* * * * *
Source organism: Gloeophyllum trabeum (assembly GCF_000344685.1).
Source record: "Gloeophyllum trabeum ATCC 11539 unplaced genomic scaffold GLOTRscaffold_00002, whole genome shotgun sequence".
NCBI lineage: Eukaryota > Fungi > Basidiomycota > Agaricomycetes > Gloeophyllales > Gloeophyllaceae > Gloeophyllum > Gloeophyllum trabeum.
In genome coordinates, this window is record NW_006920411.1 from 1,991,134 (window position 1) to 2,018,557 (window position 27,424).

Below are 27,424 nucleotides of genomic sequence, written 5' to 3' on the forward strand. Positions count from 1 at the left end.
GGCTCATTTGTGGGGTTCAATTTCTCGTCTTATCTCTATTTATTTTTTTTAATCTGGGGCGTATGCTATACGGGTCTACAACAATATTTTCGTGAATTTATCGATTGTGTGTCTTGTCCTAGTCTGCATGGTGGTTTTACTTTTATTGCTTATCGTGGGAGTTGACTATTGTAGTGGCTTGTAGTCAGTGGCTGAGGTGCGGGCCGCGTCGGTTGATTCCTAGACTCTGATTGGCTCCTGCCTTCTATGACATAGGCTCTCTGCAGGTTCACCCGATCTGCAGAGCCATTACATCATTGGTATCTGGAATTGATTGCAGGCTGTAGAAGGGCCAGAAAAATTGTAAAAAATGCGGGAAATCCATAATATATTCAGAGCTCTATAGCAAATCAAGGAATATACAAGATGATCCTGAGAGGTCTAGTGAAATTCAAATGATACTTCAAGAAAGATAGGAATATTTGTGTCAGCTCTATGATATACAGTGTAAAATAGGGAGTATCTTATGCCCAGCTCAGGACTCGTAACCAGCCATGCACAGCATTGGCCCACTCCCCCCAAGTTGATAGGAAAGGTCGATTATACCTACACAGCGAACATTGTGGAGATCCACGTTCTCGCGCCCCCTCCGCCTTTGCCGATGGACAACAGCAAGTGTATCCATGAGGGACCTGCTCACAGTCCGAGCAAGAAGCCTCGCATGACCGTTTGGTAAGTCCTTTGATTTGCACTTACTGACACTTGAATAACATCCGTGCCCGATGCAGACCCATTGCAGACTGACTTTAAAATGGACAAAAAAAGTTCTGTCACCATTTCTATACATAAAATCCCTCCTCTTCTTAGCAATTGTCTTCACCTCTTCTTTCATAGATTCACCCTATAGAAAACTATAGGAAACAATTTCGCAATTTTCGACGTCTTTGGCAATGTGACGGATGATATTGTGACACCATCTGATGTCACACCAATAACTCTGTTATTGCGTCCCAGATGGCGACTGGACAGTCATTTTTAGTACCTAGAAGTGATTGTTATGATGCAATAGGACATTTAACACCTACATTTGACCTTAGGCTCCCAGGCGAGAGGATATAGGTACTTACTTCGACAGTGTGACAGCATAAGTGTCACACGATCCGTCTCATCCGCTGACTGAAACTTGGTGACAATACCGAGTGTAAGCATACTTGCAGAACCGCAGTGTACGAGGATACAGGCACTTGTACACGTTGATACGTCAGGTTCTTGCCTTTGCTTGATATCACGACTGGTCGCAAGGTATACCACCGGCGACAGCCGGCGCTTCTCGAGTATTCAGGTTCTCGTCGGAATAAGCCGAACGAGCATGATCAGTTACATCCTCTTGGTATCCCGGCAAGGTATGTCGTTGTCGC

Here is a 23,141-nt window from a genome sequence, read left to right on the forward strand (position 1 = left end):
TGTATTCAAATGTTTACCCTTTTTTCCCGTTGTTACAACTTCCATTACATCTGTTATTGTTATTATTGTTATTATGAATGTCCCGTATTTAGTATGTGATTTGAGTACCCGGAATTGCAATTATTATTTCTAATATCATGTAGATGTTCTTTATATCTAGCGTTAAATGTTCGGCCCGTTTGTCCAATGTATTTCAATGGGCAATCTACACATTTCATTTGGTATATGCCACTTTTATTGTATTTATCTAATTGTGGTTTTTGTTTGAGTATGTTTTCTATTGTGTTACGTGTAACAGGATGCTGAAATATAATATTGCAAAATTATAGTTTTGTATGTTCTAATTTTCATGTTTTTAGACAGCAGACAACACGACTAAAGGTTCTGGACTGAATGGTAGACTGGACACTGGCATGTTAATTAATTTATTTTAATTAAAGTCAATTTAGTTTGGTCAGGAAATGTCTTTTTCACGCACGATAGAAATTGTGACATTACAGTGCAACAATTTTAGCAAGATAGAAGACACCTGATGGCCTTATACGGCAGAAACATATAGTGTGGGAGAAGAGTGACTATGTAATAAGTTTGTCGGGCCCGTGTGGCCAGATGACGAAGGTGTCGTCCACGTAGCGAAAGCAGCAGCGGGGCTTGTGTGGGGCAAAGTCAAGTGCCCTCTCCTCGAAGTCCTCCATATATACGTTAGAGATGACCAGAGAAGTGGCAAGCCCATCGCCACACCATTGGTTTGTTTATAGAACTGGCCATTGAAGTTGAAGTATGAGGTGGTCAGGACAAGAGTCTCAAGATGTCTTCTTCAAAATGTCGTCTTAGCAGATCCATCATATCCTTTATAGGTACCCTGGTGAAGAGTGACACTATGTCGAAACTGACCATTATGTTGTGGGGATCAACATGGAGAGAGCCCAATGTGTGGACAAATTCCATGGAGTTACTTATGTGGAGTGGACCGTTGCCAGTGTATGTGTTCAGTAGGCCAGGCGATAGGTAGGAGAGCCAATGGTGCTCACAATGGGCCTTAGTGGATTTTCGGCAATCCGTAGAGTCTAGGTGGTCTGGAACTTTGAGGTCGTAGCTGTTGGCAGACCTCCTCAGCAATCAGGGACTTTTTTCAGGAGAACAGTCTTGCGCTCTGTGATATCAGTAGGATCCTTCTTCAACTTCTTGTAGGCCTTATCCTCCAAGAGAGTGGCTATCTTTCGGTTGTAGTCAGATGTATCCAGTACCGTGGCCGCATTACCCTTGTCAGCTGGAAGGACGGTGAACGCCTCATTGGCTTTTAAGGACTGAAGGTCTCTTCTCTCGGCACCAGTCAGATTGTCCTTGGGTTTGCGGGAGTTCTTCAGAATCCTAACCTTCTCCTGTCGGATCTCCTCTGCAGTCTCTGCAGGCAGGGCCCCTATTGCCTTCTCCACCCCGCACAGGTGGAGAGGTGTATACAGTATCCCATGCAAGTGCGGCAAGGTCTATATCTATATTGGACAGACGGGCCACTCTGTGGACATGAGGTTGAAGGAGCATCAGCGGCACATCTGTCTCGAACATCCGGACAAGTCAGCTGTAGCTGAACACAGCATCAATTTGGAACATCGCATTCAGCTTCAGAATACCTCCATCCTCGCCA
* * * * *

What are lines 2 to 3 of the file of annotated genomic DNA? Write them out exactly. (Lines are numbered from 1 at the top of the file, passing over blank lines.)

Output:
Source record: "Gloeophyllum trabeum ATCC 11539 unplaced genomic scaffold GLOTRscaffold_00002, whole genome shotgun sequence".
NCBI lineage: Eukaryota > Fungi > Basidiomycota > Agaricomycetes > Gloeophyllales > Gloeophyllaceae > Gloeophyllum > Gloeophyllum trabeum.